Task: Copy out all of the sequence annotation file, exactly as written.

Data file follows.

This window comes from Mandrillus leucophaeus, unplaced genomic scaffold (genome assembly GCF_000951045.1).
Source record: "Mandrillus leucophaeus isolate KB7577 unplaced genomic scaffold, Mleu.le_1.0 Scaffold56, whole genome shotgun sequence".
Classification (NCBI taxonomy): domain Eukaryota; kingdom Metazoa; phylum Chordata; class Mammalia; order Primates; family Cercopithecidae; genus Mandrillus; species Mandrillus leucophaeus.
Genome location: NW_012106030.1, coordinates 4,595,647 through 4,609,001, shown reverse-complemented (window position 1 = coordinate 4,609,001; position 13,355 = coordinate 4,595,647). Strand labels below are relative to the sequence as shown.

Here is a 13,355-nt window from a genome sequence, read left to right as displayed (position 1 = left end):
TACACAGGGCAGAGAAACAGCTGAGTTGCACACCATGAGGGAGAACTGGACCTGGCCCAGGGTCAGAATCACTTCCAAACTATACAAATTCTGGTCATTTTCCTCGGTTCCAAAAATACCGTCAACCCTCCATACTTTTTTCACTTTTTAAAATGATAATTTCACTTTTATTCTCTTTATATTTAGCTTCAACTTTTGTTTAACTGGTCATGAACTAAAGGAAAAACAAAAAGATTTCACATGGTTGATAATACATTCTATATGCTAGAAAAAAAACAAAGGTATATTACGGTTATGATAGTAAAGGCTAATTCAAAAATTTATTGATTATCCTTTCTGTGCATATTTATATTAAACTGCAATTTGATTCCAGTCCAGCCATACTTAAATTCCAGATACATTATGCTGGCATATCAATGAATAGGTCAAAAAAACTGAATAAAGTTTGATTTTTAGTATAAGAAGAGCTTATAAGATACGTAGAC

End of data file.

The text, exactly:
This window comes from Mandrillus leucophaeus, unplaced genomic scaffold (genome assembly GCF_000951045.1).
Source record: "Mandrillus leucophaeus isolate KB7577 unplaced genomic scaffold, Mleu.le_1.0 Scaffold56, whole genome shotgun sequence".
Classification (NCBI taxonomy): domain Eukaryota; kingdom Metazoa; phylum Chordata; class Mammalia; order Primates; family Cercopithecidae; genus Mandrillus; species Mandrillus leucophaeus.
Genome location: NW_012106030.1, coordinates 4,595,647 through 4,609,001, shown reverse-complemented (window position 1 = coordinate 4,609,001; position 13,355 = coordinate 4,595,647). Strand labels below are relative to the sequence as shown.

Here is a 13,355-nt window from a genome sequence, read left to right as displayed (position 1 = left end):
TACACAGGGCAGAGAAACAGCTGAGTTGCACACCATGAGGGAGAACTGGACCTGGCCCAGGGTCAGAATCACTTCCAAACTATACAAATTCTGGTCATTTTCCTCGGTTCCAAAAATACCGTCAACCCTCCATACTTTTTTCACTTTTTAAAATGATAATTTCACTTTTATTCTCTTTATATTTAGCTTCAACTTTTGTTTAACTGGTCATGAACTAAAGGAAAAACAAAAAGATTTCACATGGTTGATAATACATTCTATATGCTAGAAAAAAAACAAAGGTATATTACGGTTATGATAGTAAAGGCTAATTCAAAAATTTATTGATTATCCTTTCTGTGCATATTTATATTAAACTGCAATTTGATTCCAGTCCAGCCATACTTAAATTCCAGATACATTATGCTGGCATATCAATGAATAGGTCAAAAAAACTGAATAAAGTTTGATTTTTAGTATAAGAAGAGCTTATAAGATACGTAGAC